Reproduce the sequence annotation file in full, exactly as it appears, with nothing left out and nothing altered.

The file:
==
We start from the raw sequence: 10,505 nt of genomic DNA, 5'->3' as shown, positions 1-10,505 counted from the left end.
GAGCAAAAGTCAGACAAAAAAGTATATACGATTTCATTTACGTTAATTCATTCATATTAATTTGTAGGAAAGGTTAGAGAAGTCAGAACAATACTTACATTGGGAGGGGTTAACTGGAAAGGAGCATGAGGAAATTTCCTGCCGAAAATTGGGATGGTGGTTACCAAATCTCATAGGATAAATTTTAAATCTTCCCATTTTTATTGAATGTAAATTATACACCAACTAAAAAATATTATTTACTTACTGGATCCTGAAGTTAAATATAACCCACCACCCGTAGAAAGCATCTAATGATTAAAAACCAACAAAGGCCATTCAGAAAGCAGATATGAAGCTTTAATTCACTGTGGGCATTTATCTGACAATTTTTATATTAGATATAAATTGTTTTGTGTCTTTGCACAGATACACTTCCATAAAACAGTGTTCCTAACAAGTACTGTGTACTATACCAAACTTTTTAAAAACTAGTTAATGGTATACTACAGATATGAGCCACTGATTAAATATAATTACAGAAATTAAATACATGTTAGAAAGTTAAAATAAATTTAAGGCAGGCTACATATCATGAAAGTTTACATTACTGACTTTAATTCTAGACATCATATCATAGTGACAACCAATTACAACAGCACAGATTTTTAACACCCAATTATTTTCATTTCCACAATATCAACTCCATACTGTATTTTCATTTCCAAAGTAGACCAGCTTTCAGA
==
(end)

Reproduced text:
We start from the raw sequence: 10,505 nt of genomic DNA, 5'->3' as shown, positions 1-10,505 counted from the left end.
GAGCAAAAGTCAGACAAAAAAGTATATACGATTTCATTTACGTTAATTCATTCATATTAATTTGTAGGAAAGGTTAGAGAAGTCAGAACAATACTTACATTGGGAGGGGTTAACTGGAAAGGAGCATGAGGAAATTTCCTGCCGAAAATTGGGATGGTGGTTACCAAATCTCATAGGATAAATTTTAAATCTTCCCATTTTTATTGAATGTAAATTATACACCAACTAAAAAATATTATTTACTTACTGGATCCTGAAGTTAAATATAACCCACCACCCGTAGAAAGCATCTAATGATTAAAAACCAACAAAGGCCATTCAGAAAGCAGATATGAAGCTTTAATTCACTGTGGGCATTTATCTGACAATTTTTATATTAGATATAAATTGTTTTGTGTCTTTGCACAGATACACTTCCATAAAACAGTGTTCCTAACAAGTACTGTGTACTATACCAAACTTTTTAAAAACTAGTTAATGGTATACTACAGATATGAGCCACTGATTAAATATAATTACAGAAATTAAATACATGTTAGAAAGTTAAAATAAATTTAAGGCAGGCTACATATCATGAAAGTTTACATTACTGACTTTAATTCTAGACATCATATCATAGTGACAACCAATTACAACAGCACAGATTTTTAACACCCAATTATTTTCATTTCCACAATATCAACTCCATACTGTATTTTCATTTCCAAAGTAGACCAGCTTTCAGA